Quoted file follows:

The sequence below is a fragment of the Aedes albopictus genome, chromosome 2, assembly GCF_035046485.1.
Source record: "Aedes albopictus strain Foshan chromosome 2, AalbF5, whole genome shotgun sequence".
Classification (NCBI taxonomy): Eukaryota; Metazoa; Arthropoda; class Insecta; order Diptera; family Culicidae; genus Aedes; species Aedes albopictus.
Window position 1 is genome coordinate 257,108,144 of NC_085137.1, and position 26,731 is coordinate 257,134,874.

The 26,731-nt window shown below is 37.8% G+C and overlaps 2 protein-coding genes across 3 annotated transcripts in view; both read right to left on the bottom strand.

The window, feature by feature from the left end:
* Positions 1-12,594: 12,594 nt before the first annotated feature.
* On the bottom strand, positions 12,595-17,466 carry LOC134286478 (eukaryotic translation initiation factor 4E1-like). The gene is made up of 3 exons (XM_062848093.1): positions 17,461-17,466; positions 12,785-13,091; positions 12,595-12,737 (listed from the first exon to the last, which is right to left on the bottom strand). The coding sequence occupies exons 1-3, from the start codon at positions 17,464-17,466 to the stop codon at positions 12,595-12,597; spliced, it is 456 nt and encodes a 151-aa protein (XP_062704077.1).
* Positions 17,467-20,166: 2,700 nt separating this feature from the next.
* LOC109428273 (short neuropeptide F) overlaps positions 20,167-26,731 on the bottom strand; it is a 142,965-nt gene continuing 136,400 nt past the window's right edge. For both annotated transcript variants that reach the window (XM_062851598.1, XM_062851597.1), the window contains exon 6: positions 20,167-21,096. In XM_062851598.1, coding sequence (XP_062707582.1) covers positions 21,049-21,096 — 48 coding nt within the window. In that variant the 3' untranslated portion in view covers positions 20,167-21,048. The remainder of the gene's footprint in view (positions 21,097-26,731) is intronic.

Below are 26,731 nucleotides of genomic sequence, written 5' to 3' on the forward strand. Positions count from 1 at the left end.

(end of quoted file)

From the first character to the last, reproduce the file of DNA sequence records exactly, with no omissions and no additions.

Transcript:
The sequence below is a fragment of the Aedes albopictus genome, chromosome 2, assembly GCF_035046485.1.
Source record: "Aedes albopictus strain Foshan chromosome 2, AalbF5, whole genome shotgun sequence".
Classification (NCBI taxonomy): Eukaryota; Metazoa; Arthropoda; class Insecta; order Diptera; family Culicidae; genus Aedes; species Aedes albopictus.
Window position 1 is genome coordinate 257,108,144 of NC_085137.1, and position 26,731 is coordinate 257,134,874.

The 26,731-nt window shown below is 37.8% G+C and overlaps 2 protein-coding genes across 3 annotated transcripts in view; both read right to left on the bottom strand.

The window, feature by feature from the left end:
* Positions 1-12,594: 12,594 nt before the first annotated feature.
* On the bottom strand, positions 12,595-17,466 carry LOC134286478 (eukaryotic translation initiation factor 4E1-like). The gene is made up of 3 exons (XM_062848093.1): positions 17,461-17,466; positions 12,785-13,091; positions 12,595-12,737 (listed from the first exon to the last, which is right to left on the bottom strand). The coding sequence occupies exons 1-3, from the start codon at positions 17,464-17,466 to the stop codon at positions 12,595-12,597; spliced, it is 456 nt and encodes a 151-aa protein (XP_062704077.1).
* Positions 17,467-20,166: 2,700 nt separating this feature from the next.
* LOC109428273 (short neuropeptide F) overlaps positions 20,167-26,731 on the bottom strand; it is a 142,965-nt gene continuing 136,400 nt past the window's right edge. For both annotated transcript variants that reach the window (XM_062851598.1, XM_062851597.1), the window contains exon 6: positions 20,167-21,096. In XM_062851598.1, coding sequence (XP_062707582.1) covers positions 21,049-21,096 — 48 coding nt within the window. In that variant the 3' untranslated portion in view covers positions 20,167-21,048. The remainder of the gene's footprint in view (positions 21,097-26,731) is intronic.

Below are 26,731 nucleotides of genomic sequence, written 5' to 3' on the forward strand. Positions count from 1 at the left end.